Pesto is a sauce originating in Genoa in the Liguria region of north Italy, and from the time the Italians invented pesto it has always been prepared with crushed garlic, basil, and European pine nuts blended with olive oil, Parmigiano Reggiano cheese, and including cheese made from sheep’s milk.
It is possible the mineral-rich seaside soil and temperate climate of Liguria is why pesto sauce has become a beloved sauce in northern Italy, as they have the perfect conditions for growing basil.
What does Pesto mean?
The Italian word for pesto: pestare, means to pound, or to crush. Pesto was originally prepared with a marble mortar and wooden pestle.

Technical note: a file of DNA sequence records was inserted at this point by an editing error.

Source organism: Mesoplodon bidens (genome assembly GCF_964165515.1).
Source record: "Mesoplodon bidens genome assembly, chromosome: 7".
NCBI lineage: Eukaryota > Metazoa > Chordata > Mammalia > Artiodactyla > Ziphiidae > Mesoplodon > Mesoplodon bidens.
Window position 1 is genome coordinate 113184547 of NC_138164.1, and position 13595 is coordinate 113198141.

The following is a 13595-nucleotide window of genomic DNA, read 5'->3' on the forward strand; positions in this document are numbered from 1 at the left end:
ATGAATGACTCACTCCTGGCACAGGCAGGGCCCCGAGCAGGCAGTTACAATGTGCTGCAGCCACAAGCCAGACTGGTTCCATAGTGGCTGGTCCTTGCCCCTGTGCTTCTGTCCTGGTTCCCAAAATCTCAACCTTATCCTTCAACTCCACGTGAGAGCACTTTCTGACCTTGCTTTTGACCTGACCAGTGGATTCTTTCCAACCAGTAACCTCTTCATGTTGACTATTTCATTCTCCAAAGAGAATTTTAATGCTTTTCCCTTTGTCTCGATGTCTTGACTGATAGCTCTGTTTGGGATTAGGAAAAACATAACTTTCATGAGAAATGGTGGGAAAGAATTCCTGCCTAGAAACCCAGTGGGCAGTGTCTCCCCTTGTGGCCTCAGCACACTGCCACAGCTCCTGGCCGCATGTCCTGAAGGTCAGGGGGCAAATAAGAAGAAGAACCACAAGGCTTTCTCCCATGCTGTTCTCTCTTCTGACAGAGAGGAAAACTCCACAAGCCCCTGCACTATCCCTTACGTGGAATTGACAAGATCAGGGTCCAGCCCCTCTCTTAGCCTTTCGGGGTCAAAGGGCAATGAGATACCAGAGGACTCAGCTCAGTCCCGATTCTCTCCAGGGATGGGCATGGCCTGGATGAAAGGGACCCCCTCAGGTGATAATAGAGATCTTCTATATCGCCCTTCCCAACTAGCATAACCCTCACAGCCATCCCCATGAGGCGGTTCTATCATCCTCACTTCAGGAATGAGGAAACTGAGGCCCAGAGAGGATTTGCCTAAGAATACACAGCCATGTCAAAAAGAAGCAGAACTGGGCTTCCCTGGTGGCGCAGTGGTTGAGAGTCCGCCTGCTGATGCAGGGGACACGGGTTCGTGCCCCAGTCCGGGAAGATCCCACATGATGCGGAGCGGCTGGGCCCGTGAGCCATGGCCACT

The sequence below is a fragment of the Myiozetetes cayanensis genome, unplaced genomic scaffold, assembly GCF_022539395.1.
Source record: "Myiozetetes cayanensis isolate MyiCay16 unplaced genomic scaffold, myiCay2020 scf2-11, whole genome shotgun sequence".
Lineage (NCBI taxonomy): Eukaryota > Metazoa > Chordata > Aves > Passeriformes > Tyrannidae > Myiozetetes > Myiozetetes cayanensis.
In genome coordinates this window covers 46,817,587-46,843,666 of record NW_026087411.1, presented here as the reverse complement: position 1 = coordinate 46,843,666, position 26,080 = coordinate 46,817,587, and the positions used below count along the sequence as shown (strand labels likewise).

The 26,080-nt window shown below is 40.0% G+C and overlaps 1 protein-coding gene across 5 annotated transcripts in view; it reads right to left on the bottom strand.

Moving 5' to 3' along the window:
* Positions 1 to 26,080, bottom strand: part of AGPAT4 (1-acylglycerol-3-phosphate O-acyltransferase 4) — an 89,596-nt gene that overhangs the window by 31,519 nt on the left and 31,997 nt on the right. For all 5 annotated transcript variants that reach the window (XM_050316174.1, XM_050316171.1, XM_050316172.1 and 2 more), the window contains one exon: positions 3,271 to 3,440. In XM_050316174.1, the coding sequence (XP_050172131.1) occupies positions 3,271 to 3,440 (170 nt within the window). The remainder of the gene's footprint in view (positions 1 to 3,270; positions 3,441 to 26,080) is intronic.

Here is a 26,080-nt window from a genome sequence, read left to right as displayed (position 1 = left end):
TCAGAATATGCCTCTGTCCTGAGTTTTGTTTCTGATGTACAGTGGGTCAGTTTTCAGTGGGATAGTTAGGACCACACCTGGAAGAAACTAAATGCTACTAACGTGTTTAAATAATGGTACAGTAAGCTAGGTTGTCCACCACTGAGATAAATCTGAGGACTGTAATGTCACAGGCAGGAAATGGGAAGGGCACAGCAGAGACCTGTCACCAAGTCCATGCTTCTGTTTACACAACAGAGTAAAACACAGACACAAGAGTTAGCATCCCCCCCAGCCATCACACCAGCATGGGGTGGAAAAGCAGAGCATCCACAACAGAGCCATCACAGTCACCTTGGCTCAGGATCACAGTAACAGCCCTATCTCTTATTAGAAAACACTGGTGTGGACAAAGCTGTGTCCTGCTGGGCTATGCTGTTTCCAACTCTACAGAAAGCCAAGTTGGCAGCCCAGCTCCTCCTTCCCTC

The ingredients were pounded or crushed with a circular motion of the pestle in the mortar.
The book “Pesto Genovese: an Ageless Benchmark of Great Italian Cuisine,” writes that the ancient romans ate a paste called moretum, prepared by crushing cheese, garlic and herbs together.